One day last week I left a one hour long meeting at work to discover I had received thirty emails. All demanded immediate attention. The pace at work has been frenetic due to a period of high volume competing demands, clashing deadlines and reduced staffing. My back yard has been teeming with builders working on repairs for several weeks as well. Not a lot of creative writing had been done. As the saying goes, I was over it and craving some down time. So how lucky was I that a member of my writing group invited us to her new place in Warburton for a writing weekend.
You are not a drop in the ocean. You are the entire ocean in a drop – Rumi
I trundled up there late last Friday after cooking some food and arrived just after dark to a beautiful meal and long chats about writing and books over red wine. My room was in an apartment at the top of the main residence set high up on a steep hill. I woke to a view to die for (as you can see from the main picture), and took a long deep breathe. The cult of busyness, so antithetical to considered thought, melted away as I absorbed the peace of the place.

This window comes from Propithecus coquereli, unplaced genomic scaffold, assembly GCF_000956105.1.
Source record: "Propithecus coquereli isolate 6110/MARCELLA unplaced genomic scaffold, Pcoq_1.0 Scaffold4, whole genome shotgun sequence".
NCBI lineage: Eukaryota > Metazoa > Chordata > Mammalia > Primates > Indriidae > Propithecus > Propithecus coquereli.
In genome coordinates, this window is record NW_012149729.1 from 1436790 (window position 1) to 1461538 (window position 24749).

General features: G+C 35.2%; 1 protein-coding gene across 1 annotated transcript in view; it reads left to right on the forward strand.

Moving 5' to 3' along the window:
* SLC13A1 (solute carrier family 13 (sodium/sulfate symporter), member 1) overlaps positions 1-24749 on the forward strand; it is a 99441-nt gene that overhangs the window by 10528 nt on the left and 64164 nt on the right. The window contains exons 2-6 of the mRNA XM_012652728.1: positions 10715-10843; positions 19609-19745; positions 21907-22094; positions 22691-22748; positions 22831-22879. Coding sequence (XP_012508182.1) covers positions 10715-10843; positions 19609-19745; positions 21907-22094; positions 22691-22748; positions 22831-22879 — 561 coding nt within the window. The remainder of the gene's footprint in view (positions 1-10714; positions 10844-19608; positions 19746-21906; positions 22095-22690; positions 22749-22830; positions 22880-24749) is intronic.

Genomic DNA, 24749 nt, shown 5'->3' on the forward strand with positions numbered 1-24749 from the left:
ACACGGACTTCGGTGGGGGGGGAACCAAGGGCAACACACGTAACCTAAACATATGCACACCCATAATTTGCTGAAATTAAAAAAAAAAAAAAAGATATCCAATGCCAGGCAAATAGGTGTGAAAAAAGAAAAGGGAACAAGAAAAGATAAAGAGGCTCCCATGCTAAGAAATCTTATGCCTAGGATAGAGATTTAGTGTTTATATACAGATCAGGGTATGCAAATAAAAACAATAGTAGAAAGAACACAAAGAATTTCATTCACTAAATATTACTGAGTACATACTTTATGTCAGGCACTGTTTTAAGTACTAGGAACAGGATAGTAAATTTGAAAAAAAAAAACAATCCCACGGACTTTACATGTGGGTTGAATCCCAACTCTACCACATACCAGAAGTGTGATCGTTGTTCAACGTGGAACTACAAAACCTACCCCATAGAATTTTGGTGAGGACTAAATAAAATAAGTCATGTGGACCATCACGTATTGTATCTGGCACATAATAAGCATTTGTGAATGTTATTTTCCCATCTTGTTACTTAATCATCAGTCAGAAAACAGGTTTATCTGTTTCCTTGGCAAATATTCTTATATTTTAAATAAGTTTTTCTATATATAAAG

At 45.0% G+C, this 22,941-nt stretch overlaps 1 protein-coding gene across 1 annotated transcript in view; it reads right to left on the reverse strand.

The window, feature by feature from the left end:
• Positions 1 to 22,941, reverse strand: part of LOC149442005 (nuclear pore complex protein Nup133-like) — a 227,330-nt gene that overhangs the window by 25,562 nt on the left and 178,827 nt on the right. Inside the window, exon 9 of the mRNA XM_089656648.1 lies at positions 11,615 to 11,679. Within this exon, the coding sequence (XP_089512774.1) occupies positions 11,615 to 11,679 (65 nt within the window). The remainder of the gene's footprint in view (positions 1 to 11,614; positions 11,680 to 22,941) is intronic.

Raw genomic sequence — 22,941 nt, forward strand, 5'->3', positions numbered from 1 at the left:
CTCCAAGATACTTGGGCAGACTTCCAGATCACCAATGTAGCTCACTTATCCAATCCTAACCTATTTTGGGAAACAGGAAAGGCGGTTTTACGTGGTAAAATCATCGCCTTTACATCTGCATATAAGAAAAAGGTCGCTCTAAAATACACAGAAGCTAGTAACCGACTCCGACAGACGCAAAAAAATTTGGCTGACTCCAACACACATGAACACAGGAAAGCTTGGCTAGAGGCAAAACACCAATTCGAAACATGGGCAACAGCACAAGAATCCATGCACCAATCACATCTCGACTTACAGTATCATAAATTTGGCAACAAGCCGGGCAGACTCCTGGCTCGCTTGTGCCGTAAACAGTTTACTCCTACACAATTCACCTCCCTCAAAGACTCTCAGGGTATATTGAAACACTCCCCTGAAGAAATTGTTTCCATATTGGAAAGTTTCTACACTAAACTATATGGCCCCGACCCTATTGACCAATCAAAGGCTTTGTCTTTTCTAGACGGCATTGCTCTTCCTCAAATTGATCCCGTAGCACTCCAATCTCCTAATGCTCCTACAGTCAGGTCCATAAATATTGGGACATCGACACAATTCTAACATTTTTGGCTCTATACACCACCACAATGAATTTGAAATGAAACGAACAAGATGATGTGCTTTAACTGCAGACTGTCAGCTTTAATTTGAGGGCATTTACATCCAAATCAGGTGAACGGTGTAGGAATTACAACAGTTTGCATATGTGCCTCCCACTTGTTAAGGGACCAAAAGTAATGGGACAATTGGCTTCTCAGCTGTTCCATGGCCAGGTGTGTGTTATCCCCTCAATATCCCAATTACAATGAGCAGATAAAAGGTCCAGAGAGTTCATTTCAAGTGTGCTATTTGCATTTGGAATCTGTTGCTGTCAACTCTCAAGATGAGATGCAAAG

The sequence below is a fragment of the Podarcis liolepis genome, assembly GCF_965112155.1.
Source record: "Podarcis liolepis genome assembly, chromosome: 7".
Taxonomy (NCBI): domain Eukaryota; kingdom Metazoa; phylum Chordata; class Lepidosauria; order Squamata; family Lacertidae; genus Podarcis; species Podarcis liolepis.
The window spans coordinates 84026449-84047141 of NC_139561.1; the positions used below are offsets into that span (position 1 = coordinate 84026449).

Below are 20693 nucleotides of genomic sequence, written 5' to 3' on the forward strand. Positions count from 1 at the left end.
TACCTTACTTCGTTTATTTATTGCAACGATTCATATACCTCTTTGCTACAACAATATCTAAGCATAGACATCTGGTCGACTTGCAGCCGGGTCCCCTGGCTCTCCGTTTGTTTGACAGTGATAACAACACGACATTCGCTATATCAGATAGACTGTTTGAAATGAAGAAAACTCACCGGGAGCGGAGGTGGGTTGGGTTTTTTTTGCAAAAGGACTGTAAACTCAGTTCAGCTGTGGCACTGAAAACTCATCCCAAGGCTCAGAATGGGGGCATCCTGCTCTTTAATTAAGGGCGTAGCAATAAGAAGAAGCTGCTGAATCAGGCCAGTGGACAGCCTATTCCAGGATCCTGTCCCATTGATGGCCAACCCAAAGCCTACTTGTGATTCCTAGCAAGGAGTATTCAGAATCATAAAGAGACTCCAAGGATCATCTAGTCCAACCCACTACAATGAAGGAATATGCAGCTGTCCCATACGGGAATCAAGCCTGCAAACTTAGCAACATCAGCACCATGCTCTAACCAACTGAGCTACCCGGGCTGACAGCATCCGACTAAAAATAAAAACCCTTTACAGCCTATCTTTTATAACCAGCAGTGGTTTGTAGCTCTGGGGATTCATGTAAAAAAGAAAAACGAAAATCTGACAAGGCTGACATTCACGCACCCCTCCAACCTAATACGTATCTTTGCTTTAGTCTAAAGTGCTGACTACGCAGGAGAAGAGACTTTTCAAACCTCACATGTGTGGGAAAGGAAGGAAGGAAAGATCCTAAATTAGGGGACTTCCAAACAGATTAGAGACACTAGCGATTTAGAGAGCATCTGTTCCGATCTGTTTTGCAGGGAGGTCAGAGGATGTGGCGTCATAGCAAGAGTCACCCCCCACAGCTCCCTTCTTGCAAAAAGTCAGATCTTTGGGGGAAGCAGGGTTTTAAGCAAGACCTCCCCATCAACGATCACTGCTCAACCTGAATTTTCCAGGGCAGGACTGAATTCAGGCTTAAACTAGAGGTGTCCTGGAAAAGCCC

An entire weekend dedicated to nurturing writing seemed quite decadent, but there is a lot to be gained from interacting with other writers and having a chunk of uninterrupted time to work. Over two days we read and critiqued each others work, discussed approaches to writing, and the publishing industry in between disappearing to our own corners to connect with our works in progress.
The first signs of spring are here and I sense the frenetic pace subsiding for a while. I shall try and take my lead from the wolf and chill in this lovely weather. Needless to say this post is visual heavy and text light as I’m keen to make the most of the sunshine.
She turned to the sunlight
And shook her yellow head,
And whispered to her neighbor:
“Winter is dead.” – AA Milne, When We Were Very Young
Main image: Warburton